NASA/ESA/P. Oesch (Yale)

Astronomers spot galaxy born near the birth of the universe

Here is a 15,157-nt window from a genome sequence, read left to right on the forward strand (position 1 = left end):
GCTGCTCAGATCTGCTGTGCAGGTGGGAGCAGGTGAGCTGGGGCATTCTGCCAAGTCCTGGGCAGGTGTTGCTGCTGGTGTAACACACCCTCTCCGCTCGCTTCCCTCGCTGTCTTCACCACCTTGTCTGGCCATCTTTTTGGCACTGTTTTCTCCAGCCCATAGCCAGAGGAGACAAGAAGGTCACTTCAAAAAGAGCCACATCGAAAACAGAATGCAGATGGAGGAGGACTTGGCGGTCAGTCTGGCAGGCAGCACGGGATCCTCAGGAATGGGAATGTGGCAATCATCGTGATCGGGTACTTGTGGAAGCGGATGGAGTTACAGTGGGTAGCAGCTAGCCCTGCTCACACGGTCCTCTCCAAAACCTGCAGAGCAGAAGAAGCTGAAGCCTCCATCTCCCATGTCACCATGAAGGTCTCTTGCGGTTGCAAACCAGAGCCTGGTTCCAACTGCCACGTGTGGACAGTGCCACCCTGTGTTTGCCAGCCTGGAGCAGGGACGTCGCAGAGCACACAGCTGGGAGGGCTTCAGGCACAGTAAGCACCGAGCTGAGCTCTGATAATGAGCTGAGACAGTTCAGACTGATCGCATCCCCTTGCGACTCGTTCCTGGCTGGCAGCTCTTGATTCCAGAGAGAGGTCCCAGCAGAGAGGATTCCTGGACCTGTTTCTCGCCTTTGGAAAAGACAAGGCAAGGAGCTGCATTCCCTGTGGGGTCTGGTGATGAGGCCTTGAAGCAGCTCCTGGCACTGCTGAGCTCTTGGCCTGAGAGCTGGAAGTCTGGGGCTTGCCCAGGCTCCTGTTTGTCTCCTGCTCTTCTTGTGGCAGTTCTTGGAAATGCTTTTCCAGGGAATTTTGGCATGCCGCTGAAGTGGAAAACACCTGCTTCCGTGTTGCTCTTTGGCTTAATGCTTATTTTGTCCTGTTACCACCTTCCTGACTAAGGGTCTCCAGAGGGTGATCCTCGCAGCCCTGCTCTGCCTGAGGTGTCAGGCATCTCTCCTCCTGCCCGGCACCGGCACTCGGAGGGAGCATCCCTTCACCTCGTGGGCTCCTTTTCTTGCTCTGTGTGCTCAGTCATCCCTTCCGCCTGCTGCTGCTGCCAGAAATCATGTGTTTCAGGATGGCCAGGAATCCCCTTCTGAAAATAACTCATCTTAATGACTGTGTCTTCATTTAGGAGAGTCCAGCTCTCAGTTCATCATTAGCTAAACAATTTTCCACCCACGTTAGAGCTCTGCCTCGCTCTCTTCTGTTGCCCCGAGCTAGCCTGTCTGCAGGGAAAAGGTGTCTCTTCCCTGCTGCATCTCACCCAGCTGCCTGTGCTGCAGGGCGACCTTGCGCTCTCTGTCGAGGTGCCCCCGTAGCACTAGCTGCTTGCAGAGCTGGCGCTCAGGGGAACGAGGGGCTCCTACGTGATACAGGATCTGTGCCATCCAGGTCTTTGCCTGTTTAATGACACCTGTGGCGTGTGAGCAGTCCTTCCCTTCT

Thoroughly smashing a distance record set just last year, astronomers have discovered a galaxy that lies 13.4 billion light-years from Earth—and thus shone forth when the universe was less than 3% of its current age of 13.8 billion years. The surprisingly bright group of stars, most of which were 100 million years old or less when they emitted the light now reaching Earth, has a radius only 4% that of the Milky Way, the researchers report online today and in a forthcoming issue of Astrophysical Journal. The young galaxy (pink blob in inset, above), dubbed GN-z11, lies within the constellation Ursa Major and weighs in at about 1 billion solar masses (impressive, yes, but only about 1% the size of today’s Milky Way). Although small, GN-z11 is rapidly growing (or was at the time): It’s forming stars at a rate about 20 times greater than the Milky Way does today. With the current data, astronomers can’t really tell much about the individual stars in the galaxy, but such stars are generally much more massive than our sun. The new distance record, which beat the old record by about 300 million light-years, will likely stand until the James Webb Space Telescope—a 6.5-meter-across infrared telescope specifically designed to peer into the deepest recesses of the universe, among other tasks—is launched in 2018.